Nephila Capital, the flagship insurance-linked securities (ILS) fund management operation owned by Markel Corporation, has reported a $700 million decline in net assets, as hurricane Ian’s impacts and losses drove the total down to $7.8 billion.
The decline represents just over 8%, or $700 million of ILS assets under management being wiped out by hurricane Ian, given Markel reported that Nephila had $8.5 billion of net assets as of June 30th 2022.
An 8.2% decline in net assets after hurricane Ian is aligned with the upper-end of where some catastrophe bond funds have marked their books down to, which for an ILS fund manager that is more focused on provision of collateralized reinsurance is not an overly significant decline.
It’s also important for ILS managers to mark early after an event like hurricane Ian, as should any loss creep emerge, or should the industry loss prove to be nearer the upper-ends of estimates, the last thing an ILS manager will want is to have to make a much larger disclosure of losses further down the line.
As a result, given hurricane Ian’s severity and Nephila’s market share of ILS and its still relatively significant support for some major players in Florida, this decline does not seem too surprising at this stage of Ian’s development.
In Markel’s third-quarter results, the company reported a decline in its insurance-linked securities (ILS) revenues to almost $25.9 million, down from almost $46.5 million in the prior year period.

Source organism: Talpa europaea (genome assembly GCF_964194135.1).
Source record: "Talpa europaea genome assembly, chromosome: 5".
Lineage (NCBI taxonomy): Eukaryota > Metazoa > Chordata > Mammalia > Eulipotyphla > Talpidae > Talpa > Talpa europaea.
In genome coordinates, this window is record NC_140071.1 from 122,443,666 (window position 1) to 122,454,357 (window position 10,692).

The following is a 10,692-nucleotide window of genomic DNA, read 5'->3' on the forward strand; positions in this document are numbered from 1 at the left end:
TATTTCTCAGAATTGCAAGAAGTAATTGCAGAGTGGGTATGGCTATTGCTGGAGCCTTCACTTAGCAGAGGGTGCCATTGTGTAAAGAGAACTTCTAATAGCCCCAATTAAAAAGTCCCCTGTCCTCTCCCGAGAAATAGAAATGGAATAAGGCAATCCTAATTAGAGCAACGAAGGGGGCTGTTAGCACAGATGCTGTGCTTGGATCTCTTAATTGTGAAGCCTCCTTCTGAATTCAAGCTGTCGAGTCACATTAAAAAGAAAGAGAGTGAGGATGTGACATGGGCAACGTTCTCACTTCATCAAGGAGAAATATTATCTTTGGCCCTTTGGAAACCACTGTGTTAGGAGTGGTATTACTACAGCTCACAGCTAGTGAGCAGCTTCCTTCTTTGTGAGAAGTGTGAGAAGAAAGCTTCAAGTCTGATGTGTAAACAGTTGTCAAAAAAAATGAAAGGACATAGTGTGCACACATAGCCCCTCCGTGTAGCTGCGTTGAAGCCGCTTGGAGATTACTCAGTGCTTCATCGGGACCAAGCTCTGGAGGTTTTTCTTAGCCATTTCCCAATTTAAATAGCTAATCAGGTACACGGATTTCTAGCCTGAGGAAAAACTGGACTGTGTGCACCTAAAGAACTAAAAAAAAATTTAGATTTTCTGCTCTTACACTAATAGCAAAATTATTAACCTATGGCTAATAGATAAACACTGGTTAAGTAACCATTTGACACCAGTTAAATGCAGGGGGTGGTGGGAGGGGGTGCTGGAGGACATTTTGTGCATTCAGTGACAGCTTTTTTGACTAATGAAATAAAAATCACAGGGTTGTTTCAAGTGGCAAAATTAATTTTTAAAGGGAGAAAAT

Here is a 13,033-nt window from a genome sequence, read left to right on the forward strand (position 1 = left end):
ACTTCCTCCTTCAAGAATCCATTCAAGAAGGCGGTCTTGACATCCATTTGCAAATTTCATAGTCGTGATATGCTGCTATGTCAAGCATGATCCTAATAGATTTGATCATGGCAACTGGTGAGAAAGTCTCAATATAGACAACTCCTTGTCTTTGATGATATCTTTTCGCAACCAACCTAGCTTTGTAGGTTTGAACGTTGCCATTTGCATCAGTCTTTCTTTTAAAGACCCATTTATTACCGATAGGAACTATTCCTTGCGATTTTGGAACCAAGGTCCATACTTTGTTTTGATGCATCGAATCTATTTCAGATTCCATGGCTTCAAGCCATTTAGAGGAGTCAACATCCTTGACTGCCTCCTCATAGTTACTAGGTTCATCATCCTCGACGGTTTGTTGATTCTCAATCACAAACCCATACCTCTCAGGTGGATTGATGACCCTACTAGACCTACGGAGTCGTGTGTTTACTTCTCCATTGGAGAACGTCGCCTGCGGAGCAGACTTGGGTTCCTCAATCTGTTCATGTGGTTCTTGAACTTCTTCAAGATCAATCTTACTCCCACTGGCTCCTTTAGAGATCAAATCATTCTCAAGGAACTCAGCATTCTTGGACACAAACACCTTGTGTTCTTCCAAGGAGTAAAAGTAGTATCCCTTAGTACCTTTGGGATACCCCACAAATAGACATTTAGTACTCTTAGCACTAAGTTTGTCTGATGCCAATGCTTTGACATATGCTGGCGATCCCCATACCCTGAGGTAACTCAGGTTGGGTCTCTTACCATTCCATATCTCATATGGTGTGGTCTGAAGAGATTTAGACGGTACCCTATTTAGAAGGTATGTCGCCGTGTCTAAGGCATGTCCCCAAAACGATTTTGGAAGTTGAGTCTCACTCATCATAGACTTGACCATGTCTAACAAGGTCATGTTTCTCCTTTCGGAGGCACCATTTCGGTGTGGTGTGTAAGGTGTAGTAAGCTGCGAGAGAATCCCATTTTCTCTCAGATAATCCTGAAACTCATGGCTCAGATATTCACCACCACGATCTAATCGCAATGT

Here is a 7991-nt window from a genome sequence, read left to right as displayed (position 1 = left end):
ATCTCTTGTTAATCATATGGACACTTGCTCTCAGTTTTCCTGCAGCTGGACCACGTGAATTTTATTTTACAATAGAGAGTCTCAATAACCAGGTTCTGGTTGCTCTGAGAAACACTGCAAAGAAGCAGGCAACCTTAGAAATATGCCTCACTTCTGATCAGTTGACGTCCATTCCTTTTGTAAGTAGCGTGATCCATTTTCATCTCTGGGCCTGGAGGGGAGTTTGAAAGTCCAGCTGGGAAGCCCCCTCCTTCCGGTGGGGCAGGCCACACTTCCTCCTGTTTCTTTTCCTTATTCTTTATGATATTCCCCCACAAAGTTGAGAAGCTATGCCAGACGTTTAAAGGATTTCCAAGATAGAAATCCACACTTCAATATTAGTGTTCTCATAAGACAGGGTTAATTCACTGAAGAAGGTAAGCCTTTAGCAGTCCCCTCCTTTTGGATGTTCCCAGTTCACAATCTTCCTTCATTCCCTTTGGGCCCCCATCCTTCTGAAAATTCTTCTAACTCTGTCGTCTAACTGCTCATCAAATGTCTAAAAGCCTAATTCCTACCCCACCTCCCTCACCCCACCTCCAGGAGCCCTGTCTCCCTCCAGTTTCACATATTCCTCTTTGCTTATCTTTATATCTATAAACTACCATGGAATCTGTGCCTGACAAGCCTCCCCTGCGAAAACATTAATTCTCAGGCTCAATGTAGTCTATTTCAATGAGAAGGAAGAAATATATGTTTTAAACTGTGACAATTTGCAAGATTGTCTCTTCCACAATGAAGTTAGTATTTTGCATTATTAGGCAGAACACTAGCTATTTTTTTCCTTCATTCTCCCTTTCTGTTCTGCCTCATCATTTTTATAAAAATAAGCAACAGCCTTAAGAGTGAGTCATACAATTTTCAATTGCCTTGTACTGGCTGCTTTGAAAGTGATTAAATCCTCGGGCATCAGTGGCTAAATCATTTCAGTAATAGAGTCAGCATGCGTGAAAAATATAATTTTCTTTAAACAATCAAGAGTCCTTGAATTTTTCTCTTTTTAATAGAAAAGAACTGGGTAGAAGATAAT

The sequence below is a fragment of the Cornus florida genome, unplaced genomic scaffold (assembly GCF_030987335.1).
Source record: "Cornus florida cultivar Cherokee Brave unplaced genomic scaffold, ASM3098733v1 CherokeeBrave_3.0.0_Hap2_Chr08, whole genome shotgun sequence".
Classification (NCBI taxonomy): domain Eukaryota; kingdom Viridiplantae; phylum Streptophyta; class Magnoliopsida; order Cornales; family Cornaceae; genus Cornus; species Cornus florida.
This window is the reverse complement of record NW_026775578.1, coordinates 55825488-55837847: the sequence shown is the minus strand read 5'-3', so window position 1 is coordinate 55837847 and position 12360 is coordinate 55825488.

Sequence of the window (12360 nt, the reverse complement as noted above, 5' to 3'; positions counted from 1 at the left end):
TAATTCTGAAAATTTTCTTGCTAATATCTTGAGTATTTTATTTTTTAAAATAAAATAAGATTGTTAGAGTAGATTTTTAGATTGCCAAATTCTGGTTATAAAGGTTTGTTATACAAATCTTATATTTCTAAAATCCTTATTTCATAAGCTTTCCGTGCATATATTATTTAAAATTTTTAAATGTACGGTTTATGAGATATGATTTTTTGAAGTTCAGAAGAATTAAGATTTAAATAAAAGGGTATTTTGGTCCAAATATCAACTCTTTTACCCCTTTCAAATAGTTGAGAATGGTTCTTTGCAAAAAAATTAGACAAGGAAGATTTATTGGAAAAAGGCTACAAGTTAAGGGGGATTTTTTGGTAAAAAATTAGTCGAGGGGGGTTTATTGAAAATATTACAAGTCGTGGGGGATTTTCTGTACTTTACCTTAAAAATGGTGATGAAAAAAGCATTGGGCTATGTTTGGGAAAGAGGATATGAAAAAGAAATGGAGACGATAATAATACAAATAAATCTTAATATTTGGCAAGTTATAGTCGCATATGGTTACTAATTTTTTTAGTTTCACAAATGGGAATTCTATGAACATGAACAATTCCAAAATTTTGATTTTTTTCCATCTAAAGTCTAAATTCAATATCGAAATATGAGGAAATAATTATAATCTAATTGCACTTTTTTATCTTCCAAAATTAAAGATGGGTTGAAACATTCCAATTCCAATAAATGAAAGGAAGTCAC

Part of the decline will be due to lower assets under management at Nephila, but also due to performance fees being eroded by hurricane Ian’s losses, we assume.
Expenses from the ILS segment also declined quite heavily though, to almost $32.9 million from $43.38 million, which likely represents the fact expense related to shuttered retrocession ILS plays Lodgepine and Markel CATCo are reducing, but also the sale and offloading of the MGA platforms Nephila had previously owned.
Markel reported that total revenues attributed to unconsolidated entities managed by Nephila were $17.1 million and $57 million for the third-quarter and first-nine months of the year, respectively. A year earlier these figures were $32.8 million and $103.5 million, respectively.
These declines are largely related to the MGA unit sales, as service fees paid have reduced since then.
Catastrophe premiums written through Markel’s program business link to Nephila continued to expand though, as the company continues to make greater use of ceding catastrophe exposed property risk through to Nephila’s reinsurance vehicles.
Gross premiums written through these programs with Nephila reached $398.9 million and $889.6 million for the third-quarter of 2022 and first-nine months of this year, respectively, up from the $283.7 million and $587.7 million reported for the quarter and first-nine months of 2021.
It’s also noteworthy that reinsurance recoverables on Markel’s consolidated balance sheets, which are due from Nephila’s reinsurers, reached $1.3 billion at the end of Q3 2022, up from $751 million at the end of 2021.
All of which reflects the continued integration of the Nephila Capital catastrophe underwriting business into Markel’s insurance and reinsurance operations.
While the decline in Nephila Capital’s assets shrinks the ILS fund manager further, the decline will not have been unanticipated in the wake of hurricane Ian, given the major impacts of the storm and significant reinsurance recoveries being made by insurers operating in Florida.